At first blush, Andre Braugher cut a similar figure to Raymond Holt, the NYPD captain he spent eight seasons playing on the Fox-turned-NBC sitcom “Brooklyn Nine-Nine.” Both were imposing figures who carried a sense of gravitas: Braugher as a Juilliard-trained, Emmy-winning dramatic actor; Holt as a gay, Black police officer who’d overcome prejudice to climb his agency’s ranks. Both found themselves in a working environment with a zaniness that was superficially at odds with their well-earned reputations, whether a joke-filled network comedy or the precinct it was named for.
But just like his character, Braugher’s last major leading role in a television series before his death on Monday at just 61, the performer took naturally to this new environment. The straight man is a classic archetype in an ensemble comedy, and Captain Holt is initially introduced as a somber foil to Jake Peralta (Andy Samberg), a “Die Hard”-obsessed detective desperate to impress his new boss. Yet Braugher so thoroughly exploited the gap between Holt’s stoic demeanor and sly silliness — a hula-hooping hobby; a corgi named Cheddar; a reference to “thick, weighty breasts” — that he elevated this straight man into a comic masterpiece of its own. He made Raymond Holt the kind of role any actor deserves to be remembered for.
To many millennials like myself, “Brooklyn Nine-Nine” was our first prolonged exposure to Braugher’s talent. “Homicide: Life on the Street” never got a second life on streaming, though it certainly should; per its title, the TNT dramedy “Men of a Certain Age” wasn’t aimed at our demographic. From 2013 to 2021, though, “Brooklyn Nine-Nine” offered a showcase for Braugher’s comic timing and emotional depth alike. Holt was never as attention-grabbing as Samberg’s hyperactive Jake, or Chelsea Peretti’s daffy secretary Gina, or Terry Crews’ muscled family man Sergeant Terry. He also never had to be: His stillness and patience let the laughs come to him.
“Brooklyn Nine-Nine” also made use of Braugher’s previously better-known serious side. Like all the best sitcoms, and especially those in the extended family tree of co-creator Mike Schur (“Parks and Recreation,” “The Good Place”), “Brooklyn Nine-Nine” cultivated pathos over time — 153 episodes in all — spent with its characters. Detective Peralta wasn’t just a class clown, or even a dedicated cop; he was also a man-child lacking a father figure, which Holt begrudgingly yet convincingly became. Peralta’s colleague, friendly rival and eventual wife Amy Santiago (Melissa Fumero) was a rule-bound goodie two- shoes who, in Holt, found a mentor who appreciated her fastidious drive. With his distinctive baritone, Braugher could easily play the stern authority figure Holt appeared to be, and often was. He also unlocked new dimensions, both to his character and his own persona.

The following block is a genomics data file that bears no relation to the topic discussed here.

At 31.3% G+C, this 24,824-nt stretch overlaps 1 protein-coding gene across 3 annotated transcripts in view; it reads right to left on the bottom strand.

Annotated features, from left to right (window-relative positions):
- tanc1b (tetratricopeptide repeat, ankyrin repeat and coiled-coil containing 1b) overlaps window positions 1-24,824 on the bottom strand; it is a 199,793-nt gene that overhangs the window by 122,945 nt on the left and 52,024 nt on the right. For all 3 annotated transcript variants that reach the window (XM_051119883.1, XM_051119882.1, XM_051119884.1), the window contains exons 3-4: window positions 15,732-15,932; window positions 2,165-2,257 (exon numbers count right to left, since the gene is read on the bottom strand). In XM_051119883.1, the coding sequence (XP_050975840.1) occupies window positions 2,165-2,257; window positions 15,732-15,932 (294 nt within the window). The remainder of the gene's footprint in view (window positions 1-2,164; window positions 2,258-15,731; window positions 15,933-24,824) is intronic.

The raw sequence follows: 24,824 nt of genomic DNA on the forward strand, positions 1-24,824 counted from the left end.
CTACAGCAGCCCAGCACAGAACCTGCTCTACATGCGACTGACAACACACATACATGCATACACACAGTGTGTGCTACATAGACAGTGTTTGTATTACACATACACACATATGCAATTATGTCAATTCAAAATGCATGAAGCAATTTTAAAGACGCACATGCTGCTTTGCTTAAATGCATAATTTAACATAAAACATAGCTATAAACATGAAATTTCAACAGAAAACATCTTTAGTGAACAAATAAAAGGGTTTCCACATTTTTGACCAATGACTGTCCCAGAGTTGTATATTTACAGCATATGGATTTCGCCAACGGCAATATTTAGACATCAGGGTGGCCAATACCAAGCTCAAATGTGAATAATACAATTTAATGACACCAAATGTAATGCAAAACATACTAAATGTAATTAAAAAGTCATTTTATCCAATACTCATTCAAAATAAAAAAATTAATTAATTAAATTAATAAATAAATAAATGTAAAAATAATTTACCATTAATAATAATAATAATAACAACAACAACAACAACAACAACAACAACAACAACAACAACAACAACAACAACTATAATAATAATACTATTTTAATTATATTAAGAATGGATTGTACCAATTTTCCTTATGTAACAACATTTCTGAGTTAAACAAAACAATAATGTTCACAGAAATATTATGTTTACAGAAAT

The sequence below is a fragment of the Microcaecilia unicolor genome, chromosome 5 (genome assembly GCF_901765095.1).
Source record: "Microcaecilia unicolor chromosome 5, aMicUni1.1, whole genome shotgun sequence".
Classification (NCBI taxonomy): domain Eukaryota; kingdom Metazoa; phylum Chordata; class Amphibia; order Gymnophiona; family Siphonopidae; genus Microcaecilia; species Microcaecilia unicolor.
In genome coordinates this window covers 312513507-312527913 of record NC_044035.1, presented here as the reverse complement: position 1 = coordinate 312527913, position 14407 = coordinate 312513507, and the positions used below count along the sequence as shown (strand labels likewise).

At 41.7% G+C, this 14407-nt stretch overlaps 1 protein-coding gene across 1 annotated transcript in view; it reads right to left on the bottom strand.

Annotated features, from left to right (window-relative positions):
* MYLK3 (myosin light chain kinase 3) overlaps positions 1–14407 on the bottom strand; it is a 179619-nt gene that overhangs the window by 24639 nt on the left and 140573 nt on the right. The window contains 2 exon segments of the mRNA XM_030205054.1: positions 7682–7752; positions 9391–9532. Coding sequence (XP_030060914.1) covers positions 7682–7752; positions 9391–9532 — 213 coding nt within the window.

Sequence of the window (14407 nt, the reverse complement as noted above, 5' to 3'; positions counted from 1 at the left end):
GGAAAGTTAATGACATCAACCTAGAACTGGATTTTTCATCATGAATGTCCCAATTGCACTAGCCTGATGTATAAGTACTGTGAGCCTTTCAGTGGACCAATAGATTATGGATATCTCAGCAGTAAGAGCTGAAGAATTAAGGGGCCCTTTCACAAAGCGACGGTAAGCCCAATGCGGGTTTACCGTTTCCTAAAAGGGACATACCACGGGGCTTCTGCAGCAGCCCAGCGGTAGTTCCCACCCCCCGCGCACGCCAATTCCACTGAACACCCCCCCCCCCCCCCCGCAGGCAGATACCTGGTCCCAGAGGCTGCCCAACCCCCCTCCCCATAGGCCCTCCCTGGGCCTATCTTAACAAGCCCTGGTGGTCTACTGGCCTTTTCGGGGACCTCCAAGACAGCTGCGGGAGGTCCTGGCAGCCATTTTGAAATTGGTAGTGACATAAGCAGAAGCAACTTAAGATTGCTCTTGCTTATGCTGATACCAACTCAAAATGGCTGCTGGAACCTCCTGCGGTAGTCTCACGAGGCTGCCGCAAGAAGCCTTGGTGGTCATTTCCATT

Through undercover operations and Halloween Heists, Braugher served as a steadying force who could take part in hijinks when he wanted to. It’s a common, attention-grabbing move for career comedians to surprise audiences with a turn into drama. Less heralded are dramatic heavyweights like Braugher who, decades into a decorated career, successfully pivot into pure comedy. Braugher continued to traverse genres in his final years, playing a dead-serious Dean Baquet in the journalism drama “She Said” and dawning pair after pair of fabulous eyewear for a recurring role in the delirious legal procedural “The Good Fight.” Yet it’s hardly a disservice to his legacy if many know Braugher best as Raymond Holt. As the captain’s coworkers would know, it’s no small feat to make someone crack a smile.
From Variety US